In many software engineers' view, much of their lives consist of writing documents. From the perspective of this course, we would prefer to say that their lives consist of performing work to gain understanding, which will be delivered to their colleagues according to the protocol specified in their process. Hence we are aware that the work is always understanding, and the process tells what understanding we need to convey to them. It, therefore, indicates the suitable language for each document. These considerations can inform a description of the actual job to be done with each of the documents; User Requirement, Software Requirement, Architectural Design, Detailed Design, and Test Specification, that an engineer produces.
There are two more general points that should be made. Firstly, the job does not consist of producing reams of unintelligible gobbledegook that no-one will ever read, that looks like `engineering documents'. The first person to quote a reference, full of slashes and decimal points, in the main text when it should have been in an appendix if anywhere, wasn't just being rude to his or her readers, they were setting a trend that has devalued the whole of our art. Use simple, normal language (including specialist terminology where necessary, but not made up for the sake of it), to tell the reader what they need to know.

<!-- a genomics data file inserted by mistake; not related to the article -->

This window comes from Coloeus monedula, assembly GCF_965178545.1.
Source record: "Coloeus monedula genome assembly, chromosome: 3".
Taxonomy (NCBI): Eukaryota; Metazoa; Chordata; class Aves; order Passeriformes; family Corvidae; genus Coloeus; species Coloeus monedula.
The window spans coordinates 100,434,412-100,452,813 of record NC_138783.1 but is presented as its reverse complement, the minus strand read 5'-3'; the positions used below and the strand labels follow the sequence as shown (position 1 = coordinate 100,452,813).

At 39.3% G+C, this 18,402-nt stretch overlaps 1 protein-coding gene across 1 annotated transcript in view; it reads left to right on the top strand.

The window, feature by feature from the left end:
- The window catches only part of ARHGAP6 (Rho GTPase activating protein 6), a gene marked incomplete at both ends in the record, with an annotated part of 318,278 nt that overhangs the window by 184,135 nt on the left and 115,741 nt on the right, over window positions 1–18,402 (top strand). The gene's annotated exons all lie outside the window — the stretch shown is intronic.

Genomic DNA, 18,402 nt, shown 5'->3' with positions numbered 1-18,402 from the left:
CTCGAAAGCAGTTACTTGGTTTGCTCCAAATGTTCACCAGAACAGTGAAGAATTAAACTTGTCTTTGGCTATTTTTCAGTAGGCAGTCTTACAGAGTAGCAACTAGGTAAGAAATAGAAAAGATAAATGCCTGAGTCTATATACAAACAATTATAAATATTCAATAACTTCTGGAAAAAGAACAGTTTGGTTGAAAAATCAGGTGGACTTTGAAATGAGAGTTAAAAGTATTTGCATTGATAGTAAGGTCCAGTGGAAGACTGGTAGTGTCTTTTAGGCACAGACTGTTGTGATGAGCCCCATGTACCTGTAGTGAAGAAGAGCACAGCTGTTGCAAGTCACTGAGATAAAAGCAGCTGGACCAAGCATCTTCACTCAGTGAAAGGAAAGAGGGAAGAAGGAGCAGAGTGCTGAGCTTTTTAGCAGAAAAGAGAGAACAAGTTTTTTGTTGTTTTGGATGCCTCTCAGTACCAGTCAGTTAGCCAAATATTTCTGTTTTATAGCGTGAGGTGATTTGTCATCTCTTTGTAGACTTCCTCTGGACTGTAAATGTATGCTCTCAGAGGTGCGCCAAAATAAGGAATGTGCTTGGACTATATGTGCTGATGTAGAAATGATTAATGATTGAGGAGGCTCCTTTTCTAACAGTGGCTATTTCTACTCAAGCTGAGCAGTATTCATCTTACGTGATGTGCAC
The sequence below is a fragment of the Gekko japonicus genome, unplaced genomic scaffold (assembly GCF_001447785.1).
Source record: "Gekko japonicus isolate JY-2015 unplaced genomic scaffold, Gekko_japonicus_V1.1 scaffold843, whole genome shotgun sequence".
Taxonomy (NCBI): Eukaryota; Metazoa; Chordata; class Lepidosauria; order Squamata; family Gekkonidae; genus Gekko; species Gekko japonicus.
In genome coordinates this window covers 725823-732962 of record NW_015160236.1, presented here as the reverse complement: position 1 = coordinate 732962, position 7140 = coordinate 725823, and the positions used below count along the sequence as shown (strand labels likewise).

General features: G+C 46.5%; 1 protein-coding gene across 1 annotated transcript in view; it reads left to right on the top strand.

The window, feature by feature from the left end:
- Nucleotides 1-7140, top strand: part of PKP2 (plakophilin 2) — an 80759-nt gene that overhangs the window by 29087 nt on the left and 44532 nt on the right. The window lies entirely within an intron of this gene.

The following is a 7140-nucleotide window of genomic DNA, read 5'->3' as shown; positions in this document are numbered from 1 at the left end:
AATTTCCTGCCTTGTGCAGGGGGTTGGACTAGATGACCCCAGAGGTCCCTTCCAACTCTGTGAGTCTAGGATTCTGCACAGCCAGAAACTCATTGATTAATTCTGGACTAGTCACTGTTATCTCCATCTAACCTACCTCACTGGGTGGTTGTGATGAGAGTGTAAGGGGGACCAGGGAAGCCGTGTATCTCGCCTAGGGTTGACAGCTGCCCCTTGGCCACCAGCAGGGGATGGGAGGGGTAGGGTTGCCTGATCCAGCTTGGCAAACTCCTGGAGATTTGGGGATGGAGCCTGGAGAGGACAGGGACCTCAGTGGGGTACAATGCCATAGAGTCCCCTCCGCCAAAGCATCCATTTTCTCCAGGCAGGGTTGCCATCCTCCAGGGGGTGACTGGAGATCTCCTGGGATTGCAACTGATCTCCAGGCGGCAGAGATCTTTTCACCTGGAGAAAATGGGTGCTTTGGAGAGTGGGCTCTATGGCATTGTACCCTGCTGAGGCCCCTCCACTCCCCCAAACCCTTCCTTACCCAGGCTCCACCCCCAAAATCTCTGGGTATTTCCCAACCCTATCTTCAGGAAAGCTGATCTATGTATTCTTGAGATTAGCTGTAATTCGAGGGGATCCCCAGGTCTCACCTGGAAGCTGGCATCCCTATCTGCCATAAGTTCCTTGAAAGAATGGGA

The second point regards the format. In any stage of the software engineering process, people use understanding to find and propose pattern. If they knew what they were going to find, they wouldn't have the job, because somebody would be setting up a COTS product instead. So we don't necessarily know what the worker will need to present, so how can we tell them how to present it? Standard formats in processes should not be taken as exclusive. All decent ISO 9001 processes have provisions to tailor the required sections of a document where appropriate. Make proper use of these, and if the structure of the document emerges during the writing, you can still put an insertion in the Project Management Plan to describe your chosen format. This is what ISO 9001 is all about.